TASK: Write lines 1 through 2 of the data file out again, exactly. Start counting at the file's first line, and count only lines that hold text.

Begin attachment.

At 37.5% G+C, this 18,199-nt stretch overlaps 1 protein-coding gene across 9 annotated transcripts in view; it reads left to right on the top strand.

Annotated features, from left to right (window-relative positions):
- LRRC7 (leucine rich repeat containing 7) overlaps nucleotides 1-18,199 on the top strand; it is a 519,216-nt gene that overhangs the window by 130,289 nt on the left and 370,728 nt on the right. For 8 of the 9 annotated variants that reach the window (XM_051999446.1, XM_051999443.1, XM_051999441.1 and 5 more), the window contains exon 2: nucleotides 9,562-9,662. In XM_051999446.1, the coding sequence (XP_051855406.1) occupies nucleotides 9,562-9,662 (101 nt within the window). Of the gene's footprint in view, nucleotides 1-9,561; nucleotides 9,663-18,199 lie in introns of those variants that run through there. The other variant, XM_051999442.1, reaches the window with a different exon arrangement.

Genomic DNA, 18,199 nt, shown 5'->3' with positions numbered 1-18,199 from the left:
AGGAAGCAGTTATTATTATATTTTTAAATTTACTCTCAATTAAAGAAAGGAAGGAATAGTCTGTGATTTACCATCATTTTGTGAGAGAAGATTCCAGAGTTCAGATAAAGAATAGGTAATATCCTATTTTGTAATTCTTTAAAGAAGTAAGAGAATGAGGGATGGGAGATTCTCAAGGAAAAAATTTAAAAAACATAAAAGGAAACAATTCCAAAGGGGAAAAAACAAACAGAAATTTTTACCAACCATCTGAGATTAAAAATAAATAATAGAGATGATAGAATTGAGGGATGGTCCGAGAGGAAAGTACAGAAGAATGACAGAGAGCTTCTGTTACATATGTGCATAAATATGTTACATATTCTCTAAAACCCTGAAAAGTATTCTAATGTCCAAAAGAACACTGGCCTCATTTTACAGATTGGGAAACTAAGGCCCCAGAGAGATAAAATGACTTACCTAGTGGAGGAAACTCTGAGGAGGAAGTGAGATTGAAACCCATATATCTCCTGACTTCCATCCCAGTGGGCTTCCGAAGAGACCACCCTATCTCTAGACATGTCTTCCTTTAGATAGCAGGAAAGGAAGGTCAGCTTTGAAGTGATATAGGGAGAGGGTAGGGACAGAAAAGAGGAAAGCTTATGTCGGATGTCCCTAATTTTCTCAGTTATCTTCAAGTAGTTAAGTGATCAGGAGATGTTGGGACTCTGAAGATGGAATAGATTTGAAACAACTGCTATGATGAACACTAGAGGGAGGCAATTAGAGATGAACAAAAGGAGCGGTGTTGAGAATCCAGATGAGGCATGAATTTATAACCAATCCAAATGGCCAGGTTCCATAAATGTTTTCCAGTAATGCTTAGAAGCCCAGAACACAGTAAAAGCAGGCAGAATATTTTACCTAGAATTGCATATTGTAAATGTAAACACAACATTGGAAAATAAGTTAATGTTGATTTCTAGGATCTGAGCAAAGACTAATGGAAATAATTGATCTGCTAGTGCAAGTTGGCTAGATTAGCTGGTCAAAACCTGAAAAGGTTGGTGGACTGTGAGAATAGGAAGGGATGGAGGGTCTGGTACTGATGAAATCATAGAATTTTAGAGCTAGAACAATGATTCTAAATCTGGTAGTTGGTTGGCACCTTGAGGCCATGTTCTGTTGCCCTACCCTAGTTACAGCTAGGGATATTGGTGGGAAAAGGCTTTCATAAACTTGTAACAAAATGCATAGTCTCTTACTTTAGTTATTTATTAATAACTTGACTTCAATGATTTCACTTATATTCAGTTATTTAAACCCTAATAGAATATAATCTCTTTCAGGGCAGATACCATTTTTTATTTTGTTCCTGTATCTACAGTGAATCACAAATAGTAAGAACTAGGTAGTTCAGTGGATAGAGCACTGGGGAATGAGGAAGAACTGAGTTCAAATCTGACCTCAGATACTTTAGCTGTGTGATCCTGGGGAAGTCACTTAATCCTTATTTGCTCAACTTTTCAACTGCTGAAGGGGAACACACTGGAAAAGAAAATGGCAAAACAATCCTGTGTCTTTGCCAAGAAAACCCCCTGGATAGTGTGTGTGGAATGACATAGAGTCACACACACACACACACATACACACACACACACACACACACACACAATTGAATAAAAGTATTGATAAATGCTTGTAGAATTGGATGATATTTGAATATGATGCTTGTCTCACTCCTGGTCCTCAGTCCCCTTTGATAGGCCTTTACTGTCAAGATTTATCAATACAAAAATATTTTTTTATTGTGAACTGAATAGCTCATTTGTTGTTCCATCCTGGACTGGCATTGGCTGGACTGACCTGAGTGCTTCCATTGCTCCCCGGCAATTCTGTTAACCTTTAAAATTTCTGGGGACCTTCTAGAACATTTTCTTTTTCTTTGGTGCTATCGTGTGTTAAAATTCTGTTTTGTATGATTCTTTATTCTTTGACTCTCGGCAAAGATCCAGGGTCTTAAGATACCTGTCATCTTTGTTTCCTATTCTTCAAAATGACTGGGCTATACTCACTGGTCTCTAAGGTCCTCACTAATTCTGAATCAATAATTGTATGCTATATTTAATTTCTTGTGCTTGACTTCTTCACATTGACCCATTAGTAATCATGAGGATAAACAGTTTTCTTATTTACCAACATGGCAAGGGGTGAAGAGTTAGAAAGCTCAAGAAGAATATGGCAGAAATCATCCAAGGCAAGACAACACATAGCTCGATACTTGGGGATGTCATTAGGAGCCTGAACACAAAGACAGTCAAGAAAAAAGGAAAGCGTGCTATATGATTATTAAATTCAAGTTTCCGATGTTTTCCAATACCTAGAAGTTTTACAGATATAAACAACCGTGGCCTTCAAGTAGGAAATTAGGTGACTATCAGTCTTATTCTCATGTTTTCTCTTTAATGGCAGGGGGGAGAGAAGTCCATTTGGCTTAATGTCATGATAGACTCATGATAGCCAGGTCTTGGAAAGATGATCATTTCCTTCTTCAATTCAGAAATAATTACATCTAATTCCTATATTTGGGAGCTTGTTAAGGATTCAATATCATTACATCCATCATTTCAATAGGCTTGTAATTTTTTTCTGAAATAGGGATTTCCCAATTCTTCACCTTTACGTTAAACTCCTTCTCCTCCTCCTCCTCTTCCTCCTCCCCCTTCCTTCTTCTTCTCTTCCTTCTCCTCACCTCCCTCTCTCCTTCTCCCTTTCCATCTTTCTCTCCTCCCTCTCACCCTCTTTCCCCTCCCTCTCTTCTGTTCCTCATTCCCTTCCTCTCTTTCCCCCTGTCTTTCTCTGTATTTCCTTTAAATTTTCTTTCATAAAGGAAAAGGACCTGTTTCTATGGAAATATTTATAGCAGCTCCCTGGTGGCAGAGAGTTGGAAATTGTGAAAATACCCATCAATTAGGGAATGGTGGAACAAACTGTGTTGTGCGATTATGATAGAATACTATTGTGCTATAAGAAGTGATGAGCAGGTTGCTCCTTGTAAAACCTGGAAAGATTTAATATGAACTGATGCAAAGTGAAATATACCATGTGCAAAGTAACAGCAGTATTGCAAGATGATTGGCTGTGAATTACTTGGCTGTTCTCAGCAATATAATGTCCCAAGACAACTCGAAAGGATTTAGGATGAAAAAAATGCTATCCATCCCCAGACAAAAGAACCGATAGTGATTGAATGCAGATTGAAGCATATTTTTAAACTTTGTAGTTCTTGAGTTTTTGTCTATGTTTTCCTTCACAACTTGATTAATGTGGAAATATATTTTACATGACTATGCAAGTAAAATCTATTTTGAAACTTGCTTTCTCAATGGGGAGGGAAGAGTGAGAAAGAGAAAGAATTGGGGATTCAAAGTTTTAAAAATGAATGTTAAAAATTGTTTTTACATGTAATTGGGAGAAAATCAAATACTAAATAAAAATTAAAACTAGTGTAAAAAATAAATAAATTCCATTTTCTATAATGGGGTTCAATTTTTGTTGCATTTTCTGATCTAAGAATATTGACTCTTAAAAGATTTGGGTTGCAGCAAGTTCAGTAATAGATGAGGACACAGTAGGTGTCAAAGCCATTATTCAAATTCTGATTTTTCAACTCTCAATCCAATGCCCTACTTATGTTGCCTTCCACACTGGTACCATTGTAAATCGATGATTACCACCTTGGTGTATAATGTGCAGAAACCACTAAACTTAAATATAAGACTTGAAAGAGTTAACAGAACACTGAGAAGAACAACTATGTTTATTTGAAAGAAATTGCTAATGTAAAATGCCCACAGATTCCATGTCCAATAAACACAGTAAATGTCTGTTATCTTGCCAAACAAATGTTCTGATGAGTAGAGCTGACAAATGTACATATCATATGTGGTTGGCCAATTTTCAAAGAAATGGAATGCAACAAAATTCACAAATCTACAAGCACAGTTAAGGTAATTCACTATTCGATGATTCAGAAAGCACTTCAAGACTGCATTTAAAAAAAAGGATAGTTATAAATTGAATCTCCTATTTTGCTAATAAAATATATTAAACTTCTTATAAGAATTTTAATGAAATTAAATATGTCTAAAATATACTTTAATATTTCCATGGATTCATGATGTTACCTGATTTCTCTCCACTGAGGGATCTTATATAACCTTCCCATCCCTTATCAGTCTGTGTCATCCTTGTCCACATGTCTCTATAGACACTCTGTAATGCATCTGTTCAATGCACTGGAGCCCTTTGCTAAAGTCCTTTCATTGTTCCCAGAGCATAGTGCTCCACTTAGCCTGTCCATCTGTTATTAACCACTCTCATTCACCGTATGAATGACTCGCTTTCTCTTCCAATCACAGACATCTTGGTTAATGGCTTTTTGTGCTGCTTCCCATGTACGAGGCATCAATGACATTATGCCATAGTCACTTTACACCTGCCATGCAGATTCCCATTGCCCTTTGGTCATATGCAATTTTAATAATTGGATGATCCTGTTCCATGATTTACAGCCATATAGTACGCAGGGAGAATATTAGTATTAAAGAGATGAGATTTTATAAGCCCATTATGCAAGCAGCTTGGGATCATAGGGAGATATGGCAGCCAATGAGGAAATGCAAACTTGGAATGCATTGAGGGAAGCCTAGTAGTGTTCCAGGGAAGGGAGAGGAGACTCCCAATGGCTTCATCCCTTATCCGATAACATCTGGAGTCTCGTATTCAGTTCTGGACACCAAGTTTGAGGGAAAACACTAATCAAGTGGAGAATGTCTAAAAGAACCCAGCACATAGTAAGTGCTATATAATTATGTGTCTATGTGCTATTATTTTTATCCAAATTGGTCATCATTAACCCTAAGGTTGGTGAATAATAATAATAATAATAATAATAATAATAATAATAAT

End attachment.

At 37.5% G+C, this 18,199-nt stretch overlaps 1 protein-coding gene across 9 annotated transcripts in view; it reads left to right on the top strand.

Annotated features, from left to right (window-relative positions):